10. Anon. License revoked for aloe vera use. Nat Med Law 1998;1:1-2.

  11. Food and Drug Administration, HHS. Status of Certain Additional Over-the-Counter Drug Category II and III Active Ingredients. Fed Regist 2002 May 9;67(90):31125-7.

  12. Brinker F. Herb Contraindications and Drug Interactions, 3rd ed. Sandy (OR): Eclectic Med; 2001.

  13. Robbers JE, et al. Pharmacognosy and pharmacobiotechnology. Baltimore: Williams & Wilkins; 1996.

  14. Foster S, et al. Tyler’s Honest Herbal: A Sensible Guide to the Use of Herbs and Related Remedies. New York: Haworth Herbal Press; 1999.

  15. Tyler, V. Herbs of Choice, the Therapeutical Use of Phytomedicinals. Binghamton, New York: Pharmaceutical Press; 1994.

  16. Baretta Z, Ghiotto C, Marino D, Jirillo A. Aloe-induced hypokalemia in a patient with breast cancer during chemotherapy. Ann Oncol 2009 Aug;20(8):1445-6.

  17. Khorasani G, Hosseinimehr SJ, Azadbakht M, Zamani A, Mahdavi MR. Aloe versus silver sulfadiazine creams for second-degree burns: a randomized controlled study. Surg Today. 2009;39(7):587-91.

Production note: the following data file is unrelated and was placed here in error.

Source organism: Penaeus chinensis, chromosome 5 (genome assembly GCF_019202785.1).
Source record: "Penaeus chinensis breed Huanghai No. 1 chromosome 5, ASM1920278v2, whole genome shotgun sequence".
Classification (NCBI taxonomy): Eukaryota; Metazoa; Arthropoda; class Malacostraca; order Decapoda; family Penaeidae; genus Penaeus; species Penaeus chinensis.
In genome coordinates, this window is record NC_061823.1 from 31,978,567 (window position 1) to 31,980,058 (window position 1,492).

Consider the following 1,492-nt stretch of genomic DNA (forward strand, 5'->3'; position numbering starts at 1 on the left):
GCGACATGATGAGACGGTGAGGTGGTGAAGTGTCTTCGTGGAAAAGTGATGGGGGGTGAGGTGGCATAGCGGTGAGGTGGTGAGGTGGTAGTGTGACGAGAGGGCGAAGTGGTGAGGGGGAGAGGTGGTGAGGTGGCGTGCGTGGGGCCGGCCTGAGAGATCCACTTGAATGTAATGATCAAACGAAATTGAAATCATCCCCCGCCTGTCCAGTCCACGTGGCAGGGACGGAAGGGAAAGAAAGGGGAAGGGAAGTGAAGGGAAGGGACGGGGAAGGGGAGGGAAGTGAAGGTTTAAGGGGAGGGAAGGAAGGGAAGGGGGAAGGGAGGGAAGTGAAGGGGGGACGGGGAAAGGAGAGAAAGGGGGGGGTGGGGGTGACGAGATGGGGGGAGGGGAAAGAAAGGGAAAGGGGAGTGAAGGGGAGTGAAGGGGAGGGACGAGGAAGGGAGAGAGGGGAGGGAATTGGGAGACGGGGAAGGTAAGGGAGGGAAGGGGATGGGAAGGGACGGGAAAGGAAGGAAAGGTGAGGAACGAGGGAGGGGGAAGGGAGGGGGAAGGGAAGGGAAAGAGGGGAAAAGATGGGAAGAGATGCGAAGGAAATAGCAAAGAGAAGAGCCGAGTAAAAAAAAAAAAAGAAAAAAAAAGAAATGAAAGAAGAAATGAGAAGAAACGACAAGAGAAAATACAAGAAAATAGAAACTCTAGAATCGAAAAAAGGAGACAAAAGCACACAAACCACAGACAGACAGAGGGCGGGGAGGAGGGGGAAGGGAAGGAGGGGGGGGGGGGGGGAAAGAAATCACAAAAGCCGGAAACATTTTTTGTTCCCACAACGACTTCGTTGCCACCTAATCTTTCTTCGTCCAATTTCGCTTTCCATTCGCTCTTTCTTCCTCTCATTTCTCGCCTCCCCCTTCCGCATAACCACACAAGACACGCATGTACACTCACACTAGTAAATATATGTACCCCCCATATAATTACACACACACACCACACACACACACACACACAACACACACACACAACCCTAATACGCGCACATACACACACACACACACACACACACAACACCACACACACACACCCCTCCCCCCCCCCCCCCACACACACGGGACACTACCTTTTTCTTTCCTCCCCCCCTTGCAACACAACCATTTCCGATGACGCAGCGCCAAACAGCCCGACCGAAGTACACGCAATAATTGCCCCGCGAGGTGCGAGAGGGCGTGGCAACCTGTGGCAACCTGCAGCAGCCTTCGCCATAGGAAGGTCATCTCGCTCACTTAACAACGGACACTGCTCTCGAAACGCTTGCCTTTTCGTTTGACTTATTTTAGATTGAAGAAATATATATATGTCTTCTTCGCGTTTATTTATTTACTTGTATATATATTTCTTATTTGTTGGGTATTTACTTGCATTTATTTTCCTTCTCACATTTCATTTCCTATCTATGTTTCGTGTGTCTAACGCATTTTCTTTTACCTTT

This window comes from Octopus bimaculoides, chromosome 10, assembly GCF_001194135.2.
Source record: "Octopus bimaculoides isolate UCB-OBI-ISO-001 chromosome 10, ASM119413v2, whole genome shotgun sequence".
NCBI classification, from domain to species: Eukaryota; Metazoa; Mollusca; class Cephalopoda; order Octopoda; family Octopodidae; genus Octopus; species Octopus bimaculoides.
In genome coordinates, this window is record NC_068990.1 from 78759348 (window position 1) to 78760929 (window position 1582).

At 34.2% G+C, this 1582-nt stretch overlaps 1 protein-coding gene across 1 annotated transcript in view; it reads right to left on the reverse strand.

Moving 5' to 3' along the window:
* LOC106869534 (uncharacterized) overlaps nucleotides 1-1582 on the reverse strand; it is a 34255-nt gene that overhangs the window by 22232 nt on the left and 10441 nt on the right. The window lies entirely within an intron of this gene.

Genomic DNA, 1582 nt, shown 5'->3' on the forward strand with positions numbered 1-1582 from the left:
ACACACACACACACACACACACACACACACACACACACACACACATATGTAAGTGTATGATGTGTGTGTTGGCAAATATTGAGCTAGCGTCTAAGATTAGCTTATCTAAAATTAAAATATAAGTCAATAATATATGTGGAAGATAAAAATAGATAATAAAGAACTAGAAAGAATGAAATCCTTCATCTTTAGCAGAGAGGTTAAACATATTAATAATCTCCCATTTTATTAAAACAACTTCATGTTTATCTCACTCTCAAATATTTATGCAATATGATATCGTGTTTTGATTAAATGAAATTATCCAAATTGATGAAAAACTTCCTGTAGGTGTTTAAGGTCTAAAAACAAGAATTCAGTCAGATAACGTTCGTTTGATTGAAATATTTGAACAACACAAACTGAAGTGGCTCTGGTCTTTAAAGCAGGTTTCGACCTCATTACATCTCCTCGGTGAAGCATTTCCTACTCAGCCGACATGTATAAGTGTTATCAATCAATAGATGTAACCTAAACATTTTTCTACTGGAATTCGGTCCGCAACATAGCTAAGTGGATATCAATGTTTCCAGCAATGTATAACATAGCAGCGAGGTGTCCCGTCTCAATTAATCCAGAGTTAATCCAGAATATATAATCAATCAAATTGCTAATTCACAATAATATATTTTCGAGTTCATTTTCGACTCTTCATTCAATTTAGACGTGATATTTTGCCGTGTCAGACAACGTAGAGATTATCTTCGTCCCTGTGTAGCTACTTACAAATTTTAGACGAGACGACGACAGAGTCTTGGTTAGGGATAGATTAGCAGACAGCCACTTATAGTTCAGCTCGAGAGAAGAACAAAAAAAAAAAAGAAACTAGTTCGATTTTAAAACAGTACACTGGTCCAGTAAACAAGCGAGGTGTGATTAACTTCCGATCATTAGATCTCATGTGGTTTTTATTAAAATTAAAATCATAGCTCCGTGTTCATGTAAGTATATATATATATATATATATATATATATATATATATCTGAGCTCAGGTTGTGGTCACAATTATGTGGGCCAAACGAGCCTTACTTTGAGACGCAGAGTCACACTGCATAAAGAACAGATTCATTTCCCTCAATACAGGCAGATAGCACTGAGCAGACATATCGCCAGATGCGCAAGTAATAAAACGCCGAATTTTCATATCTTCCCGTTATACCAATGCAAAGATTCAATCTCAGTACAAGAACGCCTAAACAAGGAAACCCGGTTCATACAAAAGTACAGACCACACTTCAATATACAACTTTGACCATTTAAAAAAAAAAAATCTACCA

18. Yang HN, Kim DJ, Kim YM, et al. Aloe-induced toxic hepatitis. J Korean Med Sci. 2010 Mar;25(3):492-5.

  19. Worthington HV, Clarkson JE, Bryan G, et al. Interventions for preventing oral mucositis for patients with cancer receiving treatment. Cochrane Database Syst Rev. 2011 Apr 13;(4):CD000978.

  20. Djuv A, Nilsen OG. Aloe Vera Juice: IC(50) and Dual Mechanistic Inhibition of CYP3A4 and CYP2D6. Phytother Res. 2011 Aug 15. doi: 10.1002/ptr.3564.

  21. Byeon SW, Pelley RP, Ullrich SE, et al. Aloe barbadensis extracts reduce the production of interleukin-10 after exposure to ultraviolet radiation. J Invest Dermatol. 1998 May;110(5):811-7.

  22. Park CH, Nam DY, Son HU, et al. Polymer fraction of Aloe vera exhibits a protective activity on ethanol-induced gastric lesions. Int J Mol Med. 2011 Apr;27(4):511-8.

  23. Wang ZW, Zhou JM, Huang ZS, et al. Aloe polysaccharides mediated radioprotective effect through the inhibition of apoptosis. J Radiat Res. 2004 Sep;45(3):447-54.

  24. Boudreau MD, Beland FA, Nichols JA, Pogribna M. Toxicology and Carcinogenesis Studies of a Nondecolorized Whole Leaf Extract of Aloe Barbadensis Miller (Aloe Vera) in F344/N Rats and B6C3F1 Mice  Natl Toxicol Program Tech Rep Ser. 2013 Aug;(577):1-266.

  25. Hamman JH. Composition and applications of Aloe vera leaf gel. Molecules. 2008 Aug 8;13(8):1599-616. Review.